Monday, May 14, 2012

California Congressional Candidate Brooks on Cars

Mr. Brooks is running for congress here in San Diego's 51st district.  He kindly took some time from his busy schedule to chat with me about cars.

ANF:  So I understand you're a bit of an enthusiast yourself - It certainly takes enthusiasm and commitment to daily drive a 1941 Ford!  Could you please tell us a little about your Businessman's Coupe?

JB:  I've always had a fascination with old classic cars.  Their design, lines, how they were built, how simple they are to work on, etc.  When I worked in Montana on the National Bison Range and Medicine Lake National Wildlife Refuge, a few of the old guys would let me help out on servicing the old trucks we had in the fleet and I just carried that knowledge in to working on my own vehicles.

Mr. Brooks with his 1941 Ford and new CODA Electric

JB:  I used to work as a Special Agent with the U.S. Fish and Wildlife Service, and one day back in 1998 while looking through the paper for leads on smugglers I came across the '41 Ford in the classified ads.  A guy in Alpine (NE San Diego, CA)  was selling the car so I decided to go have a look.  He had converted it into a street rod, doing most of the work himself.  The body was straight and he had replaced the original flat head with a Ford 351 c.i. Windsor.  I didn't own a car at the time, just a motorcycle, so I was in need of a weekend ride.  Working for the government, I was supplied with a work vehicle and didn't need my own car during the week.  Anyway, I decided to buy it and convert it back as much as I could to look and feel original.  I've replaced the interior, painted it and did a frame off restoration.  It still has the Windsor in it, but the look and feel is 1941.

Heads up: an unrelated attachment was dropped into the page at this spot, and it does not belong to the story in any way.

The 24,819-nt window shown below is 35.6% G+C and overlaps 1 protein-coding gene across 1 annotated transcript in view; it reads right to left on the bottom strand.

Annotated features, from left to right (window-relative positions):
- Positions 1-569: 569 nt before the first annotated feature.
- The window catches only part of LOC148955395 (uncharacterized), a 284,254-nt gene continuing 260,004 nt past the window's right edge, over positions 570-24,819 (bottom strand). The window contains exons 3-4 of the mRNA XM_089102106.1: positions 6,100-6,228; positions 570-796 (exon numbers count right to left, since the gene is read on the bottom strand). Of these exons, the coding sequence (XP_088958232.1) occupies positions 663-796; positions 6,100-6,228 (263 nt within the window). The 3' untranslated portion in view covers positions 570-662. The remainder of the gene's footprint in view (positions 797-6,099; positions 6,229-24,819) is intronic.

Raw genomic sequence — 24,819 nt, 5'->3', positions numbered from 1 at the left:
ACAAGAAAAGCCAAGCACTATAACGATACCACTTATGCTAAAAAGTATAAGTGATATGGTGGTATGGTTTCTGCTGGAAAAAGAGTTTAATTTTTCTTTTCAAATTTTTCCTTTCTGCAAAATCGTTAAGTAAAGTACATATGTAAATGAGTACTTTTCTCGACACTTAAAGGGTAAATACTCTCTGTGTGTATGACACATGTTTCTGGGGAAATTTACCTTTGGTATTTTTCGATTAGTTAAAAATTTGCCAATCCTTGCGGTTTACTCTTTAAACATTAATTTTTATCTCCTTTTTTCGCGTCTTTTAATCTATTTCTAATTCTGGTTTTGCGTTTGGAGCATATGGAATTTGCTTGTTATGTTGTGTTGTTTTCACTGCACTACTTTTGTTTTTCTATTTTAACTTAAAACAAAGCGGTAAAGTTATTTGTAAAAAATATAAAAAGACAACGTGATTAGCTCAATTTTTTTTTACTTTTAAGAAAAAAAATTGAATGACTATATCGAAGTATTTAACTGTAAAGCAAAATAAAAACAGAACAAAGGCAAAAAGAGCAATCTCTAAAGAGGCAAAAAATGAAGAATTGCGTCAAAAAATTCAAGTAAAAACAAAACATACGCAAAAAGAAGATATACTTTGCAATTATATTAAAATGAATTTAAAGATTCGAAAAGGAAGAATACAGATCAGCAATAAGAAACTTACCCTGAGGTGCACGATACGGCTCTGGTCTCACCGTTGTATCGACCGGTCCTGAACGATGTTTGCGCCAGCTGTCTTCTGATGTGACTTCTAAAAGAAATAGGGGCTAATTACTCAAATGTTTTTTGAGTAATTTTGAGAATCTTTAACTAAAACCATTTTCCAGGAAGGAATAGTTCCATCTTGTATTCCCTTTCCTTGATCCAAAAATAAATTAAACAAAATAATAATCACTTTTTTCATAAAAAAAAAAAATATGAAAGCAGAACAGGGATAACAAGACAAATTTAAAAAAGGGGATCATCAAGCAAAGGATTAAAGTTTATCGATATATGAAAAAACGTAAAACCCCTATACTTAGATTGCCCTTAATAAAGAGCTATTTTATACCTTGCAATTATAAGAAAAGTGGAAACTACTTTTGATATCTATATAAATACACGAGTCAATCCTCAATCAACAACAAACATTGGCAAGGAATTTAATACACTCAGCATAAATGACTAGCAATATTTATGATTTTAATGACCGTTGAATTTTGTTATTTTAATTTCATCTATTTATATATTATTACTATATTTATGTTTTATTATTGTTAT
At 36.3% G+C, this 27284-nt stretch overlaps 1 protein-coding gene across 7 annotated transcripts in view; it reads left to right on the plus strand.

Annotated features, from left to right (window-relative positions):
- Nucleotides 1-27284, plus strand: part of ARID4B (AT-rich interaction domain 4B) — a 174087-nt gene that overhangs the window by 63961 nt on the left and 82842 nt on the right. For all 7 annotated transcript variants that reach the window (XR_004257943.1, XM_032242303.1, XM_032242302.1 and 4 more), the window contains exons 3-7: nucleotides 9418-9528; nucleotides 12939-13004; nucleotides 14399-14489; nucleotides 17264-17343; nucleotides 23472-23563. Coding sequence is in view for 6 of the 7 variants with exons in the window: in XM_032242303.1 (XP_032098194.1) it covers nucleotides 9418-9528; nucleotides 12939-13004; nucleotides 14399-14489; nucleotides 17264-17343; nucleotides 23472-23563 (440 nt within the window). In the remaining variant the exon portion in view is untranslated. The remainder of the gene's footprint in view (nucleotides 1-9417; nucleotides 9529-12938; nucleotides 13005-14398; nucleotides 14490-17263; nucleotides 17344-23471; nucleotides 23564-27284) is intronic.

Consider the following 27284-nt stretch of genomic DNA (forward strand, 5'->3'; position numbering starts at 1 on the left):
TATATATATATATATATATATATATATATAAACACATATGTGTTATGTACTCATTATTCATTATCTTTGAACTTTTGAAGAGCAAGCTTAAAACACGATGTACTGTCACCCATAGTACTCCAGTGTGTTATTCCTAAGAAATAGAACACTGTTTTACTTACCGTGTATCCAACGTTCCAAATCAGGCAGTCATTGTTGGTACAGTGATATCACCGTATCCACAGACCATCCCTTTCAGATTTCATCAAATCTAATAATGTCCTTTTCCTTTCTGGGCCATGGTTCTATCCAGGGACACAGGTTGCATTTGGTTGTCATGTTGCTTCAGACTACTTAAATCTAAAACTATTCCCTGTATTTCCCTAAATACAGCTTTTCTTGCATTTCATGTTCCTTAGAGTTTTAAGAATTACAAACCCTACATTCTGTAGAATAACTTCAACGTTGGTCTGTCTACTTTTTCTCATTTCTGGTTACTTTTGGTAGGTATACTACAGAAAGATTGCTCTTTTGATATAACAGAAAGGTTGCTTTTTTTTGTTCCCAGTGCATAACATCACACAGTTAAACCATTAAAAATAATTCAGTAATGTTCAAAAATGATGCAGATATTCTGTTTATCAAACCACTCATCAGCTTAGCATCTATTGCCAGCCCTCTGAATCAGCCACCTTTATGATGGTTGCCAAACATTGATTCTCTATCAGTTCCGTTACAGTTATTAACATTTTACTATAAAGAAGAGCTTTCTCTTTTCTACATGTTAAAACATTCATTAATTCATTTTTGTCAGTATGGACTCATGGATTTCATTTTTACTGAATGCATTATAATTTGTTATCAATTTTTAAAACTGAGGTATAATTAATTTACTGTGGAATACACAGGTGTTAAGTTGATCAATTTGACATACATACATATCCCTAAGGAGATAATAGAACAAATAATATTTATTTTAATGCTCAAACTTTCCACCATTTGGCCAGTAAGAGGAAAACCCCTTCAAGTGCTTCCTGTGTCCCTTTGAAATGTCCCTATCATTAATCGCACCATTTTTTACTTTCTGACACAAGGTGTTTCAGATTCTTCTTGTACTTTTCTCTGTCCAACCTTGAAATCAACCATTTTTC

ANF:  What is it about cars that you enjoy?

JB:  For me, driving a car is very relaxing, especially on long trips.  I tend to do my best thinking when I am on the road, behind the wheel.

ANF:  You recently bought a
CODA Electric, can you tell us a little about what influenced your purchase?

JB:  I've always been interested in alternative modes of transportation. I remember hearing about a guy who created an engine in the '70's that ran on water - how cool would that be!  So I've always been on the lookout for an alternative to gas powered vehicles.  I even thought about converting my '41 into an electric car, but it's very heavy and thus not really suited to it.  After seeing the movie "Who Killed the Electric Car?" I was pretty sure I would not be buying a car made buy the big car companies, so I started searching the net for an alternative.  I looked hard at the Aptera, which was to be built right here in San Diego.  Unfortunately they couldn't get it together.  I looked at cars overseas, but the wait time for delivery was years away.  Later I heard about CODA and gave them a good look.  I really want to support small businesses break into the market, so I decided to place an order with them.

ANF:  What are your initial impressions of the car? 

JB:  Driving electric is interesting.  It's a bit of an adjustment on how I actually drive, but barring the normal bugs that come with purchasing first generation, I think the car is holding up rather well.

ANF:  You mentioned the Aptera.  I thought that was a really interesting and unique concept and was sad to see them fail to bring the car to market.  Did you have a chance to see or drive a pre-production model?  If so what were your impressions?